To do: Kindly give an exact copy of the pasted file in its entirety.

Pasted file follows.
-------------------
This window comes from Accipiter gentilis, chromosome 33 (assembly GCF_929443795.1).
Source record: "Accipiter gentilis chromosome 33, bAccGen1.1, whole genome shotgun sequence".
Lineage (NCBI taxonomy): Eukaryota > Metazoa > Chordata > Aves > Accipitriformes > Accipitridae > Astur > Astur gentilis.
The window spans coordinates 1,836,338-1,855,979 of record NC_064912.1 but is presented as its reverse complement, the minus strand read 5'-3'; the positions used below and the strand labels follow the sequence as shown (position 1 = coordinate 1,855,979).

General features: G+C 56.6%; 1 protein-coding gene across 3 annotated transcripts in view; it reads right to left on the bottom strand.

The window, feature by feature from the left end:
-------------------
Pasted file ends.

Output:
This window comes from Accipiter gentilis, chromosome 33 (assembly GCF_929443795.1).
Source record: "Accipiter gentilis chromosome 33, bAccGen1.1, whole genome shotgun sequence".
Lineage (NCBI taxonomy): Eukaryota > Metazoa > Chordata > Aves > Accipitriformes > Accipitridae > Astur > Astur gentilis.
The window spans coordinates 1,836,338-1,855,979 of record NC_064912.1 but is presented as its reverse complement, the minus strand read 5'-3'; the positions used below and the strand labels follow the sequence as shown (position 1 = coordinate 1,855,979).

General features: G+C 56.6%; 1 protein-coding gene across 3 annotated transcripts in view; it reads right to left on the bottom strand.

The window, feature by feature from the left end: